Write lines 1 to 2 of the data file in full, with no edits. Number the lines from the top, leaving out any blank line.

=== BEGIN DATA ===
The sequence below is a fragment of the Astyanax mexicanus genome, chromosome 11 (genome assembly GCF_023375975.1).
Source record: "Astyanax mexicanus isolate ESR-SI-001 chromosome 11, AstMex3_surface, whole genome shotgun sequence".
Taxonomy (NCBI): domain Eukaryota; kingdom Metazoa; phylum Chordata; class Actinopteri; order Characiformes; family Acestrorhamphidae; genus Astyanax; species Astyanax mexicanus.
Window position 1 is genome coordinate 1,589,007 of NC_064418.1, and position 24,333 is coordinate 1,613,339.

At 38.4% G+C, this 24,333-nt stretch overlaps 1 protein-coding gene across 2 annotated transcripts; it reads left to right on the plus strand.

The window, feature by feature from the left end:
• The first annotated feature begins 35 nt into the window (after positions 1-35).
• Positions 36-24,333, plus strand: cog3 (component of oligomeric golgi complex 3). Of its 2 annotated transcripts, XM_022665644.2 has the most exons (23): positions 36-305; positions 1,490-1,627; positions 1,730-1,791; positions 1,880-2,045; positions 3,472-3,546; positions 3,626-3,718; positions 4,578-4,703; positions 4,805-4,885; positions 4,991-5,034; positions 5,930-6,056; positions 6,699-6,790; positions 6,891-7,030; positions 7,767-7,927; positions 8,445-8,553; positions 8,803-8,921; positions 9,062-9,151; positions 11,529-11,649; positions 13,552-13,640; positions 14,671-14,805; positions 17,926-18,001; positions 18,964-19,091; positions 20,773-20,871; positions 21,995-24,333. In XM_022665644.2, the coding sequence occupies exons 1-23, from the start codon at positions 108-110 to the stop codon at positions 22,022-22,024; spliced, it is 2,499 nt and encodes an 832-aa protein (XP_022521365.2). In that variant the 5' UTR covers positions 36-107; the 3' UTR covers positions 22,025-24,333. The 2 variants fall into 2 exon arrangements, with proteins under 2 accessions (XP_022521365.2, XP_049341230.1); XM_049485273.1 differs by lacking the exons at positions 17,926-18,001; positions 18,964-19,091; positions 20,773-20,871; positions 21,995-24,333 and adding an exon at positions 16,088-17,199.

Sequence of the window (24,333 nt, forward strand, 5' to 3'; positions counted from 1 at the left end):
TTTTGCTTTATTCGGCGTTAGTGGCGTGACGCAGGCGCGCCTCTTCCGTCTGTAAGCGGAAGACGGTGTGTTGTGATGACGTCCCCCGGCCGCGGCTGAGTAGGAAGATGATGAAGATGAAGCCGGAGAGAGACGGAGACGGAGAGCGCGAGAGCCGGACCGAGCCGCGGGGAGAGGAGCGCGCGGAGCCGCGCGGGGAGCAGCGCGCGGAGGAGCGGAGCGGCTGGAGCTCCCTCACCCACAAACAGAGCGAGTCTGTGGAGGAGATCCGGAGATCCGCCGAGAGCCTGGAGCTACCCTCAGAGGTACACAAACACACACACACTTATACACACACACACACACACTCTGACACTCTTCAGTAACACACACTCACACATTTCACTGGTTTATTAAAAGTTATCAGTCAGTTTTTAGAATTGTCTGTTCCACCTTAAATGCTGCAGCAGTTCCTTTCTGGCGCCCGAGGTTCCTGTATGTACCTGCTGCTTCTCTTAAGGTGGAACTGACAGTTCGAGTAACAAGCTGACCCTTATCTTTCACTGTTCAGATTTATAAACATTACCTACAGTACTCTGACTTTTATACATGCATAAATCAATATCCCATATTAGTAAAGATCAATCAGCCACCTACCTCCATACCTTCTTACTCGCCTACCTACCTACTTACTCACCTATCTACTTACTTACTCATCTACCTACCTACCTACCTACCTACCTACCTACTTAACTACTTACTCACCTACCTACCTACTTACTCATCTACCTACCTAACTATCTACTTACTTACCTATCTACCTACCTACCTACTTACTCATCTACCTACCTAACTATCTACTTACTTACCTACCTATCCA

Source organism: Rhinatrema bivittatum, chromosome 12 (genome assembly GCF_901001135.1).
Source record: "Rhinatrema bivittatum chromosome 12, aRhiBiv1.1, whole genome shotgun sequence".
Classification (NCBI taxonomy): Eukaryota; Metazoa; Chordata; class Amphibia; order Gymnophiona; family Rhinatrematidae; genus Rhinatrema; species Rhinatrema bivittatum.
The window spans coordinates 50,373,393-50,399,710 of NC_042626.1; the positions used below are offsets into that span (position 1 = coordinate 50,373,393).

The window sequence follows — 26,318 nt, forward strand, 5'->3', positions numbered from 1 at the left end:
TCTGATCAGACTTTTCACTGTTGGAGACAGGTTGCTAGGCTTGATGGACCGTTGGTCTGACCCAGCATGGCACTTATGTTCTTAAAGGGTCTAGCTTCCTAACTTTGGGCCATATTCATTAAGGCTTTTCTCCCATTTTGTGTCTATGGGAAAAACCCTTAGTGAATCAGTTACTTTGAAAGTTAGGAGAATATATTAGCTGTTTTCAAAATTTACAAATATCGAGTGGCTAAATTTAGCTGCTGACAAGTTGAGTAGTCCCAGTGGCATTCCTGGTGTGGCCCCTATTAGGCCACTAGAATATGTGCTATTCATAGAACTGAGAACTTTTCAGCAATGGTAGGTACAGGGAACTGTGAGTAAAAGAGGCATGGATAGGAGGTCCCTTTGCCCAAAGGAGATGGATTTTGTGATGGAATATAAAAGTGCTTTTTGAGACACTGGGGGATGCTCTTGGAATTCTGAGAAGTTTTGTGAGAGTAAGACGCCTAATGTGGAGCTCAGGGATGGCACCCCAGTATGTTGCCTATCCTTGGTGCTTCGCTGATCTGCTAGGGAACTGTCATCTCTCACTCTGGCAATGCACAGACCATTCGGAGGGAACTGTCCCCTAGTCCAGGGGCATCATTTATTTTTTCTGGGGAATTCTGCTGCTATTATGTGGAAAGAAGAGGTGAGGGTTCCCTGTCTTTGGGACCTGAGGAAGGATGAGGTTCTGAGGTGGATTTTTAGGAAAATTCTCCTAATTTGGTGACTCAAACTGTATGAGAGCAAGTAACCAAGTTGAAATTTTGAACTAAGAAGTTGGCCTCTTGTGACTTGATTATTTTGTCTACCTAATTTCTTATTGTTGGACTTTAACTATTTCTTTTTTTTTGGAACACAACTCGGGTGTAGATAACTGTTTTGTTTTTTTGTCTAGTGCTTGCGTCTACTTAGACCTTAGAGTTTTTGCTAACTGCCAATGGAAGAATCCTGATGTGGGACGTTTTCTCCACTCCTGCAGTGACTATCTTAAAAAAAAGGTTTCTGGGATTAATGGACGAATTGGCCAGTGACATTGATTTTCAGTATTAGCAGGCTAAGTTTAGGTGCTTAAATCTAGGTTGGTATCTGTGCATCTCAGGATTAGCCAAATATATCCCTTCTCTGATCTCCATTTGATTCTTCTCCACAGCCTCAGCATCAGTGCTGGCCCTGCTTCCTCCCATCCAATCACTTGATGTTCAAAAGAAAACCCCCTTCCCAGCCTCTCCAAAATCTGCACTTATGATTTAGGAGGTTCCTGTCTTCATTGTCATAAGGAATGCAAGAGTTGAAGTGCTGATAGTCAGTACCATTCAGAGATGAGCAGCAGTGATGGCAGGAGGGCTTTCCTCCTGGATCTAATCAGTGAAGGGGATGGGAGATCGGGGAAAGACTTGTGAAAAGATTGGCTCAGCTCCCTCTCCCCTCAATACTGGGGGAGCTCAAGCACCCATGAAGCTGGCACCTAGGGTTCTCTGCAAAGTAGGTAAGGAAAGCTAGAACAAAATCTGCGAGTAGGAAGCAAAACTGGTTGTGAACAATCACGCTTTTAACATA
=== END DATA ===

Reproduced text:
The sequence below is a fragment of the Astyanax mexicanus genome, chromosome 11 (genome assembly GCF_023375975.1).
Source record: "Astyanax mexicanus isolate ESR-SI-001 chromosome 11, AstMex3_surface, whole genome shotgun sequence".